People in the LGBTQ community want to feel safe and respected. I don’t really care how your feel about that. I’m sorry if that bothers you, but your feelings on the matter are irrelevant. They want to know that their rights will be respected and that they will be safe from harm. Safe from harm seems like very little to ask, if you ask me, but many of them are not feeling confident about this, and for good reason. We have a Vice President Elect who has expressed support for conversion therapy. This is a terrifying threat to transgender people who do not have the support of their families and communities to protect them. My kids have friends who are genuinely worried this may become a reality for them, or for people they care about. Some people we care about live in areas of the country that are not quite so liberal-minded as Southern California, and there is reason for them to be worried about their safety, because it has been threatened. I want to be able to tell them this isn’t something they have to worry about, but I just don’t know. I want to be able to tell my friends they can love who they love, and marry whomever they love, because love is love, and I just don’t think I should get to decide whom anyone but I get to marry; but I am not confident that their rights will be respected. I heard that, when asked, Donald Trump told Caitlyn Jenner that she should use whichever bathroom she preferred, and that gives me hope that he will work to protect the rights of my friends in this community, but they are frightened, and they feel threatened, and not without reason. Can you understand? Can you reassure them?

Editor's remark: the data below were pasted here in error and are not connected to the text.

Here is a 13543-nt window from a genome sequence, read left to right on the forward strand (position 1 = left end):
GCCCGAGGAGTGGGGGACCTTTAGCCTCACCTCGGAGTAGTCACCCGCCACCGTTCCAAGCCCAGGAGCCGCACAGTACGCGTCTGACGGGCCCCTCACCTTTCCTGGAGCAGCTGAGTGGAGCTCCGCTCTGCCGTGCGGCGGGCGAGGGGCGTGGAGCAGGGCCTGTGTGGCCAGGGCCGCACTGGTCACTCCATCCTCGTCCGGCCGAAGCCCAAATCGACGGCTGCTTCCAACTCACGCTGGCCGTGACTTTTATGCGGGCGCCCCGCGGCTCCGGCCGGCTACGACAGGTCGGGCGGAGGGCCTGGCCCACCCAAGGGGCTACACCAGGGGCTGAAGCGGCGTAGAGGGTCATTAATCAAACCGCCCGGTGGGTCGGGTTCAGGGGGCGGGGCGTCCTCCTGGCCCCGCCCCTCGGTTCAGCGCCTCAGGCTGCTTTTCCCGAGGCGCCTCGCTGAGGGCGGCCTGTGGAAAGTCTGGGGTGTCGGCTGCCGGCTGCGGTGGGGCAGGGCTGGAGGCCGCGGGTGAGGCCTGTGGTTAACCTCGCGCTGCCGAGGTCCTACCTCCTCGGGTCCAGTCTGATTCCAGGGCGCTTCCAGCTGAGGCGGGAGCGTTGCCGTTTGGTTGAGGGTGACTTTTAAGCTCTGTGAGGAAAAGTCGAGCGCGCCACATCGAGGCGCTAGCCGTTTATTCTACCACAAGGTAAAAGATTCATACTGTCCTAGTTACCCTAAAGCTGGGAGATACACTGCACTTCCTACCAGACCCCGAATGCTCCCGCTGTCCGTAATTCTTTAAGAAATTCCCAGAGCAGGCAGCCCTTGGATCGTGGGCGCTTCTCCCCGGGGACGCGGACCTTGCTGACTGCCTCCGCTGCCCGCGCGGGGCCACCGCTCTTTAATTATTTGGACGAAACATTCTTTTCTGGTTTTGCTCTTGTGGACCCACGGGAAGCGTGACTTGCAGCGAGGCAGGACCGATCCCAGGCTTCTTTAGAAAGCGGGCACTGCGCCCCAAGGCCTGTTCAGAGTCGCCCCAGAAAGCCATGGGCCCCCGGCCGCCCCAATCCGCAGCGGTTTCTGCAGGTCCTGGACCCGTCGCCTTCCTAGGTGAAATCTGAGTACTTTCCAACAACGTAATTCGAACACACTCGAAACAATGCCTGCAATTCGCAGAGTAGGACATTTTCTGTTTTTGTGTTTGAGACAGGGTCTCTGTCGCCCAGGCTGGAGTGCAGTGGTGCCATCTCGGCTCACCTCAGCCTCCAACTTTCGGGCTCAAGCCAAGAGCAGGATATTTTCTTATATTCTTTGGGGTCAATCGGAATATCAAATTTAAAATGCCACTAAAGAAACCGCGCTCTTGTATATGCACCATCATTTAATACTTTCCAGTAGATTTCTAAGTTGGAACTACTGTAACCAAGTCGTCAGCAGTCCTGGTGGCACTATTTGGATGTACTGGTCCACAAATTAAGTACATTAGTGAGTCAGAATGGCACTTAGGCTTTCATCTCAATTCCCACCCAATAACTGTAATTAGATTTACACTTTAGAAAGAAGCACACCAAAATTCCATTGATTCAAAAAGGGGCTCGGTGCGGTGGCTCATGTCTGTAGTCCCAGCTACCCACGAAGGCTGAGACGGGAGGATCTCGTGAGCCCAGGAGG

Women and girls feel hurt and confused and threatened. We are worried about our future. Worried about the lack of respect our President Elect has shown in the way he speaks to and about women. Worried about the fact that remarks he made that described sexual assault were excused as “locker room talk” and “boys will be boys,” or “all men talk like that.” It’s not true. I know men. Men talk about sex. That’s true. So do women. Let’s be honest. But, for now, we’re talking about men, so let’s stay on that topic. Some men brag about their sexual exploits. Healthy, normal, decent men do not brag about sexual assault. They don’t brag about grabbing women without their consent. Or, at least, they shouldn’t, and, if they do, it’s a problem. If those remarks were made off-the-cuff, without forethought, he should have admitted that, taken responsibility for that, and apologized. I mean, he apologized…sorta. But he didn’t apologize for the fact that the remarks were specifically sexual-assault-related. He apologized for their inappropriateness, as if it was the language he used that was the problem. It wasn’t. If he didn’t mean what he said and would never engage in behaviour like that, perhaps he should have said something like, “I didn’t think it through. I realize now I overstepped a line. My remarks were way out of line. Sexual assault is a very serious issue, and I would never do a thing like that. I apologize to the woman we were going to meet, I should never I made those remarks.” And all of the men who excused his remarks could, instead, have said, “Wow. That was reprehensible.” They should have told their sons that kind of talk is never okay, because that kind of action is never okay. They should have told their daughters, their wives, their friends, their mothers, their sisters… that they would never stand for a man talking about women like that ~ and they should follow through and not stand for it ~ because sexual assault is not something you laugh and brag about. They should have taken the opportunity to have a conversation about consent, because, yes, consent is key. Without it, you are committing assault. Not only does “no mean no,” but only “yes” means “yes.” Without “yes,” you must assume the answer is, “no.” If you are a woman who excused his remarks, I don’t even know what to say to you. I guess I will say, “I’m sorry.” I’m sorry that you don’t understand why those words were inexcusable. I’m sorry that you don’t understand why it’s important to stand up against that kind of abuse ~ and yes, I do believe that kind of talk is a kind of abuse. I’m sorry, because I feel like, somewhere, somehow, society failed you. I’m sorry if you are offended by my remarks, but, as a woman who has been sexually assaulted ~ who has had men grab (and more than grab) without waiting for her consent, I cannot excuse remarks like these. I need the world to know that the days of “boys will be boys” are over. We need to move forward with the attitude that “all will be held accountable.” Boys will be good, because they can. Girls will be good, because they can. All of us are capable of being kind, strong, moral and responsible. We need to hold the bar equally high for all people. Boys will one day be men, and what we teach them about issues like consent and culpability when they are young is so incredibly vital that to excuse a remark that would be easy to excuse as off-the-cuff so we don’t have to deal with its implications really is that important, when it comes out of the mouth of someone as powerful and influential as our President Elect. Can you understand how we feel? Can you put yourselves in our uncomfortable shoes and try to make peace with what we must be feeling right now? Can you reassure us that, somehow, this man will represent our best interests? How? How can we be confident going forward that this is true? What reason do we have to believe that?